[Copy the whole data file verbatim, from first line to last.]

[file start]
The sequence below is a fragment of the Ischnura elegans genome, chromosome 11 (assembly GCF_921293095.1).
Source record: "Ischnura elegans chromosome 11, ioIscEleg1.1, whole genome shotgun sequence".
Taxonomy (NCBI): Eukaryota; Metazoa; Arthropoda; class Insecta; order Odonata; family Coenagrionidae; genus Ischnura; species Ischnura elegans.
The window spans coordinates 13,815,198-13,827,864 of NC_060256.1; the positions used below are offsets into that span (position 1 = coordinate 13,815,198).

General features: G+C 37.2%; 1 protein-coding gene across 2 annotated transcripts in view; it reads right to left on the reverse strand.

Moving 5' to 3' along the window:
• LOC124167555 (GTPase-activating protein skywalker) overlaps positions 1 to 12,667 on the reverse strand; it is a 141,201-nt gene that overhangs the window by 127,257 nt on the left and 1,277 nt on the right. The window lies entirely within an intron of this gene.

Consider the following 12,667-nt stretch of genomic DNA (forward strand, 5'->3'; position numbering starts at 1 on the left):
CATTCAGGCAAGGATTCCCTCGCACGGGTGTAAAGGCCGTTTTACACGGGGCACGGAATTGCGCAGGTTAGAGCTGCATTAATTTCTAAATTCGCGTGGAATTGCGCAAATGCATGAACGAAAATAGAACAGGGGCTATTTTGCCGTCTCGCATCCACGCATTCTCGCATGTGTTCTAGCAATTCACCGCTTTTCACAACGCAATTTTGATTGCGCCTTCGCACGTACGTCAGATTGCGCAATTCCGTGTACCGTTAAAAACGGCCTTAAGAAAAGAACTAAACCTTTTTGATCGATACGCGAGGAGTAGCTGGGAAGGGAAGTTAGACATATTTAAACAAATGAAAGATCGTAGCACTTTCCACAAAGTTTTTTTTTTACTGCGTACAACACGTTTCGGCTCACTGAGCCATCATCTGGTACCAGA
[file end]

The sequence below is a fragment of the Ischnura elegans genome, chromosome 11 (assembly GCF_921293095.1).
Source record: "Ischnura elegans chromosome 11, ioIscEleg1.1, whole genome shotgun sequence".
Taxonomy (NCBI): Eukaryota; Metazoa; Arthropoda; class Insecta; order Odonata; family Coenagrionidae; genus Ischnura; species Ischnura elegans.
The window spans coordinates 13,815,198-13,827,864 of NC_060256.1; the positions used below are offsets into that span (position 1 = coordinate 13,815,198).

General features: G+C 37.2%; 1 protein-coding gene across 2 annotated transcripts in view; it reads right to left on the reverse strand.

Moving 5' to 3' along the window:
• LOC124167555 (GTPase-activating protein skywalker) overlaps positions 1 to 12,667 on the reverse strand; it is a 141,201-nt gene that overhangs the window by 127,257 nt on the left and 1,277 nt on the right. The window lies entirely within an intron of this gene.

Consider the following 12,667-nt stretch of genomic DNA (forward strand, 5'->3'; position numbering starts at 1 on the left):
CATTCAGGCAAGGATTCCCTCGCACGGGTGTAAAGGCCGTTTTACACGGGGCACGGAATTGCGCAGGTTAGAGCTGCATTAATTTCTAAATTCGCGTGGAATTGCGCAAATGCATGAACGAAAATAGAACAGGGGCTATTTTGCCGTCTCGCATCCACGCATTCTCGCATGTGTTCTAGCAATTCACCGCTTTTCACAACGCAATTTTGATTGCGCCTTCGCACGTACGTCAGATTGCGCAATTCCGTGTACCGTTAAAAACGGCCTTAAGAAAAGAACTAAACCTTTTTGATCGATACGCGAGGAGTAGCTGGGAAGGGAAGTTAGACATATTTAAACAAATGAAAGATCGTAGCACTTTCCACAAAGTTTTTTTTTTACTGCGTACAACACGTTTCGGCTCACTGAGCCATCATCTGGTACCAGA